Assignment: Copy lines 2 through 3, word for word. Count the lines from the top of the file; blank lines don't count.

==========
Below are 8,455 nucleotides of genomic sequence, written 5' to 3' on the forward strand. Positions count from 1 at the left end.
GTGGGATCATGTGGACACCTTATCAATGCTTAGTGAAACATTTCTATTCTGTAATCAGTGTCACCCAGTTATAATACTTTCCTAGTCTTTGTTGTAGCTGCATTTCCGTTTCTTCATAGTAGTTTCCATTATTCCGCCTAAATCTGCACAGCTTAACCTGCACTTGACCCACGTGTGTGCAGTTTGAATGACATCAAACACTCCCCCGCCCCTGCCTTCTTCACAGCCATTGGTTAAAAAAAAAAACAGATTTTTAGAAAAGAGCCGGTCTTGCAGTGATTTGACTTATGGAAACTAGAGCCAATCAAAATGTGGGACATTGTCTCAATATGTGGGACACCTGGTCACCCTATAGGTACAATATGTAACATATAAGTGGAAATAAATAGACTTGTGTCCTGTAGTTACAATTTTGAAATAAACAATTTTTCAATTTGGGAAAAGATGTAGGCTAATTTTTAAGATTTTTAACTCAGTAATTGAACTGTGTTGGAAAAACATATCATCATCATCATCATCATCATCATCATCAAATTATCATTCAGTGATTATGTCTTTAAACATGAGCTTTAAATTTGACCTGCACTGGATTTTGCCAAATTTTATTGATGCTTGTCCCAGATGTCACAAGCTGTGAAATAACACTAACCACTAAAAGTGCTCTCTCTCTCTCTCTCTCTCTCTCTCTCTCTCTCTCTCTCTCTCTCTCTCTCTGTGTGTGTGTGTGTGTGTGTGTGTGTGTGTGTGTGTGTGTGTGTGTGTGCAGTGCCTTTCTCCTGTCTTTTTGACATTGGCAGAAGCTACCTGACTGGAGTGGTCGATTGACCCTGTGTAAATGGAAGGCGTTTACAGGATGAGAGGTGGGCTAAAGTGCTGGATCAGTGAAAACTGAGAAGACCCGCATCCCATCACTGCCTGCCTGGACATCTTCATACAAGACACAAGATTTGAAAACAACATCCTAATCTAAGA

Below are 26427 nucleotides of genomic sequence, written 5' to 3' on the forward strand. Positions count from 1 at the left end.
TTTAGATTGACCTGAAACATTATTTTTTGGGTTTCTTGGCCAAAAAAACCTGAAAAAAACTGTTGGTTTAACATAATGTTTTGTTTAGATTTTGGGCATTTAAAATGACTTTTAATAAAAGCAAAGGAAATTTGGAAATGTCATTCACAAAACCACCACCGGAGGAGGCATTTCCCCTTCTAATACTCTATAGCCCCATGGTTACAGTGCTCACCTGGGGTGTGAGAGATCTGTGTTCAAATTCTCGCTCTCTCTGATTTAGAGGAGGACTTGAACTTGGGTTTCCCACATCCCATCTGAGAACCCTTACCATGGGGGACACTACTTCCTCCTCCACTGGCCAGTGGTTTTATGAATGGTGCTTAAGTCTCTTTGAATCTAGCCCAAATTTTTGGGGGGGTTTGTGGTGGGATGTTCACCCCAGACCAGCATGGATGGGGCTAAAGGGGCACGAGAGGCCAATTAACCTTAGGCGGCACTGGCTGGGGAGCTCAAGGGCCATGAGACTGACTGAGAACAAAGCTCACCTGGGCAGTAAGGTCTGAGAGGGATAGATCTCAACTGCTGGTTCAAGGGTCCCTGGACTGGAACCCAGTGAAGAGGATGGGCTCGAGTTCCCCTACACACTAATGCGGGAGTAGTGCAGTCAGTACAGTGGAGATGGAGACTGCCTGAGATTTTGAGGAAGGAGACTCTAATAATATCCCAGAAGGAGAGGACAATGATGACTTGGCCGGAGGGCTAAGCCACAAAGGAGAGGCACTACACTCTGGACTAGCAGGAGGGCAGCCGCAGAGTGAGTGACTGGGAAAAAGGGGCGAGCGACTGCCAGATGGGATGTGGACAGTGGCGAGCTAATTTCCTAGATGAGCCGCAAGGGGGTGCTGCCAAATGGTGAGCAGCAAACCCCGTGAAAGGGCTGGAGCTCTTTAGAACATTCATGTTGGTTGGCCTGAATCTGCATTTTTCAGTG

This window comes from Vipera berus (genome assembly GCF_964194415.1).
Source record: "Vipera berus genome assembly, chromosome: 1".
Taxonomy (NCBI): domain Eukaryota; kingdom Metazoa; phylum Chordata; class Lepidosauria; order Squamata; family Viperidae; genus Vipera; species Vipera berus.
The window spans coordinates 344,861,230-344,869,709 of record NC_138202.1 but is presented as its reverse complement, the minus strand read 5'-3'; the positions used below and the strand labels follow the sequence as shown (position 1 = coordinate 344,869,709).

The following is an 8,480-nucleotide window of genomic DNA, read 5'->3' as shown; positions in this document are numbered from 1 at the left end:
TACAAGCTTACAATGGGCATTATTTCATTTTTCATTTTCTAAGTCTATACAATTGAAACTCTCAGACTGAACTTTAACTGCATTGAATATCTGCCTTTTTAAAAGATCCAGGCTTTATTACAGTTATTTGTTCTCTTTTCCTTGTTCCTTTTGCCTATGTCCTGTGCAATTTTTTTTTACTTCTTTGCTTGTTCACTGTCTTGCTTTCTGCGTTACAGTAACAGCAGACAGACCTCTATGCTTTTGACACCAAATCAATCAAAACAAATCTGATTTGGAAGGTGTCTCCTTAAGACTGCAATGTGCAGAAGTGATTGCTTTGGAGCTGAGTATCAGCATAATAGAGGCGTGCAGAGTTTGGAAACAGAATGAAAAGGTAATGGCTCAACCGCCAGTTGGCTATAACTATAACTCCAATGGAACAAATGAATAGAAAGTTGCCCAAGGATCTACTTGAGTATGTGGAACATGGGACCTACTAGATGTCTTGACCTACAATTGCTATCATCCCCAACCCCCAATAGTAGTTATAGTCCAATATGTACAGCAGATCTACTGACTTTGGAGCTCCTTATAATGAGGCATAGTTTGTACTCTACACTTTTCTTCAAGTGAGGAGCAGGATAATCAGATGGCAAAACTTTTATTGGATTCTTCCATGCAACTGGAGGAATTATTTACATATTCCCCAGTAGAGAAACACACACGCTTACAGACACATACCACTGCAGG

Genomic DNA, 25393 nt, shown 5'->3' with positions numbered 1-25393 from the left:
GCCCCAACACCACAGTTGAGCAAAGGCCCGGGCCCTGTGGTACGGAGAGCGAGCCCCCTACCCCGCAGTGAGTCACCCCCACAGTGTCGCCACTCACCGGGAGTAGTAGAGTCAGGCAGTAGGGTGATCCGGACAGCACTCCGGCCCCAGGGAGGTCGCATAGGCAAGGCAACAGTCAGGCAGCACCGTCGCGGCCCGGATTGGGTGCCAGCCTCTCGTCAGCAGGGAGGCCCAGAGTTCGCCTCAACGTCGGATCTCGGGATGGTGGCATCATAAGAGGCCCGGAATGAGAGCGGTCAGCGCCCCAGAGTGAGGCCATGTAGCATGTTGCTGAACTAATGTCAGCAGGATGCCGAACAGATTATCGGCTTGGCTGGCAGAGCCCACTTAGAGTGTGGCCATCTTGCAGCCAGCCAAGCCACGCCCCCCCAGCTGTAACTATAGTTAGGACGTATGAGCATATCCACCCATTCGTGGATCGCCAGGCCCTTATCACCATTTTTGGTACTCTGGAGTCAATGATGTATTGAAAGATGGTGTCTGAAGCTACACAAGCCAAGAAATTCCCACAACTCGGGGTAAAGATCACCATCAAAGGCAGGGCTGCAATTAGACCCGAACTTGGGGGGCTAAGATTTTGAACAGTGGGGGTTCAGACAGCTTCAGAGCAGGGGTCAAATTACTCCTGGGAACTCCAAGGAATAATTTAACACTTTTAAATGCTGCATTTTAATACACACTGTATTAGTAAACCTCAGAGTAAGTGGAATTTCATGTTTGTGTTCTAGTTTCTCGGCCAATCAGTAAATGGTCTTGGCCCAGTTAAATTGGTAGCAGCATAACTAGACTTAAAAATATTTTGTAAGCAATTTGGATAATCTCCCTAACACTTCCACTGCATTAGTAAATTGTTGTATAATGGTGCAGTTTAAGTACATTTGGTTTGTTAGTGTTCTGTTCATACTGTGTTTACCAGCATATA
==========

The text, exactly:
GTGGGATCATGTGGACACCTTATCAATGCTTAGTGAAACATTTCTATTCTGTAATCAGTGTCACCCAGTTATAATACTTTCCTAGTCTTTGTTGTAGCTGCATTTCCGTTTCTTCATAGTAGTTTCCATTATTCCGCCTAAATCTGCACAGCTTAACCTGCACTTGACCCACGTGTGTGCAGTTTGAATGACATCAAACACTCCCCCGCCCCTGCCTTCTTCACAGCCATTGGTTAAAAAAAAAAACAGATTTTTAGAAAAGAGCCGGTCTTGCAGTGATTTGACTTATGGAAACTAGAGCCAATCAAAATGTGGGACATTGTCTCAATATGTGGGACACCTGGTCACCCTATAGGTACAATATGTAACATATAAGTGGAAATAAATAGACTTGTGTCCTGTAGTTACAATTTTGAAATAAACAATTTTTCAATTTGGGAAAAGATGTAGGCTAATTTTTAAGATTTTTAACTCAGTAATTGAACTGTGTTGGAAAAACATATCATCATCATCATCATCATCATCATCATCAAATTATCATTCAGTGATTATGTCTTTAAACATGAGCTTTAAATTTGACCTGCACTGGATTTTGCCAAATTTTATTGATGCTTGTCCCAGATGTCACAAGCTGTGAAATAACACTAACCACTAAAAGTGCTCTCTCTCTCTCTCTCTCTCTCTCTCTCTCTCTCTCTCTCTCTCTCTCTCTCTGTGTGTGTGTGTGTGTGTGTGTGTGTGTGTGTGTGTGTGTGTGTGTGTGCAGTGCCTTTCTCCTGTCTTTTTGACATTGGCAGAAGCTACCTGACTGGAGTGGTCGATTGACCCTGTGTAAATGGAAGGCGTTTACAGGATGAGAGGTGGGCTAAAGTGCTGGATCAGTGAAAACTGAGAAGACCCGCATCCCATCACTGCCTGCCTGGACATCTTCATACAAGACACAAGATTTGAAAACAACATCCTAATCTAAGA

Below are 26427 nucleotides of genomic sequence, written 5' to 3' on the forward strand. Positions count from 1 at the left end.